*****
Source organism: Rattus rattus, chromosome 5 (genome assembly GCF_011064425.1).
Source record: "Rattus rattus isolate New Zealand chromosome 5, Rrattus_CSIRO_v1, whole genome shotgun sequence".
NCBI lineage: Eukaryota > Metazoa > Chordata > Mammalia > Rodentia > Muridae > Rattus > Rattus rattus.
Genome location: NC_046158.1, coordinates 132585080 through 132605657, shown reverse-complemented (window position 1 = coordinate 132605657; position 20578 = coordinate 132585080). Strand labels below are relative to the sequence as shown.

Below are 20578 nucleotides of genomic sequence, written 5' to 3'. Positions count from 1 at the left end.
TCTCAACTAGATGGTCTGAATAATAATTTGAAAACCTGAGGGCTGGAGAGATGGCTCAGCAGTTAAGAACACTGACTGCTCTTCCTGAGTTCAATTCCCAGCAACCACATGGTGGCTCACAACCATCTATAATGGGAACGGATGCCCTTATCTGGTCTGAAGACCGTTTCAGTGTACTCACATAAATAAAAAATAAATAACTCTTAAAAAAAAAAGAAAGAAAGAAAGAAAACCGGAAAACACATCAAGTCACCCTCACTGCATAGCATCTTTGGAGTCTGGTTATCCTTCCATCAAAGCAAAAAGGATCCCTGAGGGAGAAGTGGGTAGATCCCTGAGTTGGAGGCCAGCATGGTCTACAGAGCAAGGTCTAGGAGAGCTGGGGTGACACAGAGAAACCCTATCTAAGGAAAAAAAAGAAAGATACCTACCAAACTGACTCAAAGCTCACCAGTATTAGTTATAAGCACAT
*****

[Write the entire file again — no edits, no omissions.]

Source organism: Rattus rattus, chromosome 5 (genome assembly GCF_011064425.1).
Source record: "Rattus rattus isolate New Zealand chromosome 5, Rrattus_CSIRO_v1, whole genome shotgun sequence".
NCBI lineage: Eukaryota > Metazoa > Chordata > Mammalia > Rodentia > Muridae > Rattus > Rattus rattus.
Genome location: NC_046158.1, coordinates 132585080 through 132605657, shown reverse-complemented (window position 1 = coordinate 132605657; position 20578 = coordinate 132585080). Strand labels below are relative to the sequence as shown.

Below are 20578 nucleotides of genomic sequence, written 5' to 3'. Positions count from 1 at the left end.
TCTCAACTAGATGGTCTGAATAATAATTTGAAAACCTGAGGGCTGGAGAGATGGCTCAGCAGTTAAGAACACTGACTGCTCTTCCTGAGTTCAATTCCCAGCAACCACATGGTGGCTCACAACCATCTATAATGGGAACGGATGCCCTTATCTGGTCTGAAGACCGTTTCAGTGTACTCACATAAATAAAAAATAAATAACTCTTAAAAAAAAAAGAAAGAAAGAAAGAAAACCGGAAAACACATCAAGTCACCCTCACTGCATAGCATCTTTGGAGTCTGGTTATCCTTCCATCAAAGCAAAAAGGATCCCTGAGGGAGAAGTGGGTAGATCCCTGAGTTGGAGGCCAGCATGGTCTACAGAGCAAGGTCTAGGAGAGCTGGGGTGACACAGAGAAACCCTATCTAAGGAAAAAAAAGAAAGATACCTACCAAACTGACTCAAAGCTCACCAGTATTAGTTATAAGCACAT